The Veranda

An Easterhouse Summer.

the veranda

Nobody had a veranda in the tenements of Shettleston or in the wee flats where we lived. Nothing so exotic, we just had a close entry in the front and a close exit out the back.

Out the back among the wandering dogs- some stray and growling, ripping up the bins with one anxious eye on you and some dogs you knew like they were your own kin.

Laddie, Charlie, Bonnie and Lassie all with a friendly tail wagging welcome but no patience for yet another tuggy haired wean annoying them. Cats that ran quiet and sleekit through the railings that divided up the back courts for those who valued territory in the places that nurtured TB, washing ropes and wee women with big sheets pegged out and flapping like the sails of boats in a high wind.

Wee teenage wives with a floral apron wrapped around them, tied at the waist like their mammies showed them, trying to catch the ends of the startlingly white bed linen to stop it wrapping around the rope. She’d smell the sheets and smile as it no longer reeked of the secret aroma of men, booze and sticky babies that crawled in beside them in the night. The walk up the close to her own wee flat with her empty washing basket under her arm as she viewed her domain from the close window.

But the veranda, oh the veranda…that my auntie had in her flat in Easterhouse held such allure for me. It was a balcony off your living room, it was no longer Easterhouse it was Italy, it was looking out over an azure sea, it was no longer an urban ghetto on the farmlands of Gartloch, it was like something from a movie I had saw on the telly. I yearned for a veranda.

The summer’s we spent up at her flat, plastic shoes skidding about the landings and a van that came with ice cream. It was like heaven to me.

You were in your house BUT not in your house, you were on the veranda…a word I had to practise saying as it was so foreign to me. Me and my mammy sat on the big green bus up to Auntie’s and the sun would burn me through the bus window.

All the houses looked the same but not like the black tenements, these ones were covered in grey and brown pebbles and six to a block.

Many had veranda’s, some used them to store bikes or hang out a washing.

My auntie’s veranda had a pot plant and chairs.

The view looked out over the loch and towards the big Victorian mental hospital with scary turrets, but if you shut your eyes and let the sun warm your body you could be in Paris. On a balcony or whatever the French word is for veranda.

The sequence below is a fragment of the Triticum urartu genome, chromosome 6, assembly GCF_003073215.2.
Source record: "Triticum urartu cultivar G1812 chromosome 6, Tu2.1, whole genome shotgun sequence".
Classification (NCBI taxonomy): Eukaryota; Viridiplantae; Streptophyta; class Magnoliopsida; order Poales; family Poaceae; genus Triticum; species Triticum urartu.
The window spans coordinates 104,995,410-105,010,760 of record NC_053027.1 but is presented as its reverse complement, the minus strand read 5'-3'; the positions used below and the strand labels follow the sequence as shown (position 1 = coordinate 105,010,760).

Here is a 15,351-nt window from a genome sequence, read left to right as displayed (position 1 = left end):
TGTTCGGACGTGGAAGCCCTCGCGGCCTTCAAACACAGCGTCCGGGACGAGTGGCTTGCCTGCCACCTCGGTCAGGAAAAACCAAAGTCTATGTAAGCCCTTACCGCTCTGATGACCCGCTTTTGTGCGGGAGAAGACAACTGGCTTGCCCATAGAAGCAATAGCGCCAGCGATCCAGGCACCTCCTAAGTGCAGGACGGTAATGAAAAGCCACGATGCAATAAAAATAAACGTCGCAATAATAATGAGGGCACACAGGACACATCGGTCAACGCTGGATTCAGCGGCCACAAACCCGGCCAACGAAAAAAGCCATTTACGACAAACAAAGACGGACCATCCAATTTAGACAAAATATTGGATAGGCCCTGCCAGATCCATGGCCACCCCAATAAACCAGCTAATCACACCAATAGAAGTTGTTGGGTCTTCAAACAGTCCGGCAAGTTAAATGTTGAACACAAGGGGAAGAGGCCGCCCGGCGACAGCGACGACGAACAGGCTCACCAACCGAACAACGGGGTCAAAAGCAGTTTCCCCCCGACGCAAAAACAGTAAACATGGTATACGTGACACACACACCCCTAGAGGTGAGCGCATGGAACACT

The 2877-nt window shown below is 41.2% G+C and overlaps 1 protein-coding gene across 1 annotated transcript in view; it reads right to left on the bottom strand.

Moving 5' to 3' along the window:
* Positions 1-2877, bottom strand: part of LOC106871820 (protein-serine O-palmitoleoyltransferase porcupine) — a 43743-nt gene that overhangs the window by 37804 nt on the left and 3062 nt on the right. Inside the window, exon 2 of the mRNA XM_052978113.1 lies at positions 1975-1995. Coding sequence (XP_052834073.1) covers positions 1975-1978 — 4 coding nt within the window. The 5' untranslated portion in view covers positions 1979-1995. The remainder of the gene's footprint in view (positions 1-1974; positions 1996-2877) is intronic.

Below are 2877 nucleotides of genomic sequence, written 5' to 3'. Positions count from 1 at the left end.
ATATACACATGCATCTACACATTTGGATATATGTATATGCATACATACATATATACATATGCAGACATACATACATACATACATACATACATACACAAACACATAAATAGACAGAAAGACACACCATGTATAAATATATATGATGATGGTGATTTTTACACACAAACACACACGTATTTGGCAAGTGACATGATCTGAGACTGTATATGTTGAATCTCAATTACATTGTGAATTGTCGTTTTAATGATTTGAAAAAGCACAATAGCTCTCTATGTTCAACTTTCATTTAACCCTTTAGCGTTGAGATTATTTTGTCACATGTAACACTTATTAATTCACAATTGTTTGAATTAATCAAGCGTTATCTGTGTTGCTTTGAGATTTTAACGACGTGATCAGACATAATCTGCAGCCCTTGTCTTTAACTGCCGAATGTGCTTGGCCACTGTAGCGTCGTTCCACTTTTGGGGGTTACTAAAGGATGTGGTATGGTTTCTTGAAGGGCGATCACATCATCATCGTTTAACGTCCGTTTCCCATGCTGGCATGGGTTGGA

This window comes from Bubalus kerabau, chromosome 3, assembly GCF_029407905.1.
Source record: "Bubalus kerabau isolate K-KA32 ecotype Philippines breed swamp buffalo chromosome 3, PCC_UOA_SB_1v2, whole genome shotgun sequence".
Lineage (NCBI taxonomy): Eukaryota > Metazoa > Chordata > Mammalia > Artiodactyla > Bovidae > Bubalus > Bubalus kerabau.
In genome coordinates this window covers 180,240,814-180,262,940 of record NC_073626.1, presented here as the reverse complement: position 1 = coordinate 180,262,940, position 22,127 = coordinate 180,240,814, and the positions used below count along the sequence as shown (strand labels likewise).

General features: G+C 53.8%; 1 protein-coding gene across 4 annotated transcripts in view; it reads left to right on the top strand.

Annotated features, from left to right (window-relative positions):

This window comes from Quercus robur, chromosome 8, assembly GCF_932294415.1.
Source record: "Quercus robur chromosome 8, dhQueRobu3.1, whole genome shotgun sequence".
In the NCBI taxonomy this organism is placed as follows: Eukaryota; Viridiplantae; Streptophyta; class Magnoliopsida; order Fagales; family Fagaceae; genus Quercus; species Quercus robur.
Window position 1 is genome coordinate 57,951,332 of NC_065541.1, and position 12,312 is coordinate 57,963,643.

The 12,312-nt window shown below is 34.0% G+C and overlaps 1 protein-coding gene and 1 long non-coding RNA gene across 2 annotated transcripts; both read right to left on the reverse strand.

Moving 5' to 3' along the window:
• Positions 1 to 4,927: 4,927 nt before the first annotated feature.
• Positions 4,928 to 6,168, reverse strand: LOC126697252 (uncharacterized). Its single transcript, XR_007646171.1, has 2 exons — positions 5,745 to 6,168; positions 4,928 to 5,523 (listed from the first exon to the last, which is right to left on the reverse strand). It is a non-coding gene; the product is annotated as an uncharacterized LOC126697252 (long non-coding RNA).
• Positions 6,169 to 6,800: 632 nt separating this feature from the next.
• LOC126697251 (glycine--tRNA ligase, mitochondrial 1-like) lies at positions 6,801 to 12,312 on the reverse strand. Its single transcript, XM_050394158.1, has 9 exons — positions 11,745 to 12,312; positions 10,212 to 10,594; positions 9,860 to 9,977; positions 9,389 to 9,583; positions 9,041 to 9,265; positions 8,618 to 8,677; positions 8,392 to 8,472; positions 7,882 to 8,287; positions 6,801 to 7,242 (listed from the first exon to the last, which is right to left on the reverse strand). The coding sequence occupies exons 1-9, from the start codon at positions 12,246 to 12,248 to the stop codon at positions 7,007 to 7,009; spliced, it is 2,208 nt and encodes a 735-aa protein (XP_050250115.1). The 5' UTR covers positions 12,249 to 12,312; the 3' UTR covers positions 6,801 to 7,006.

Auntie Betty would bring out crusty rolls filled with thick gammon with a big cup of Kia Ora orange juice. Nothing tasted better. She would turn on her radio and sing along to ‘Lola and Yellow River’ as she organised the seating then we would all sit there in the sunshine watching the comings and goings of the people of Easterhouse. I would listen to the gossip as I stroked her big black and white dog Sheba.

“Margaret’s man was back in the jail, big Izzy was on new nerve tablets and a woman called Fiona lost a baby” I wanted to ask where she lost it and couldn’t we all go look for it but something inside made me know it wasn’t that ‘kind of lost’ and best not to ask.

I never wanted to leave the veranda, but the ice cream van came and I had some pennies to get a cone. I would run downstairs, wait the queue, get my ice cream cone and belt back up to the veranda.

When I came back my mammy and Auntie Betty were topping up vodka with dark warm cola and taking off their stockings and shoes to get ‘some air about them’.

Mammy would lie her head back as she smoked and would relax on the wall of the veranda and Auntie Betty would be taking off her bra under her jumper as she gripped her ciggie hard in her mouth. “A special trick” she giggled as she nodded at me.

Everything would go quiet and we would soak in the sun on the glorious wonderful veranda. We sat there until the sun went away over the back of the bus terminus. My mammy sang and Betty cried and they both cuddled me as they got drunk.

They shouted across friendly conversations to other women sitting on veranda’s across from them. Soon it was time to get the big green bus and leave the magical veranda behind us.

Many years later when Betty and my mammy were long dead and gone, I was in New Zealand on tour doing comedy with my daughter Ashley.

I opened the sliding door to the hotel balcony and stepped out in the bright sunshine and shut my eyes.

I sat down and turned my face up to the sun, I could almost smell the gammon roll and I could hear ‘Lola’ playing on someone’s radio.

I slipped my fingers up my jumper and took my bra off, I rolled up my jeans and I let the memory wash over me. I could hear my mammy’s voice, I could see the dog sitting at my feet — the visions of Easterhouse came into my mind.

I was back on the veranda.

A single golf clap? Or a long standing ovation?

By clapping more or less, you can signal to us which stories really stand out.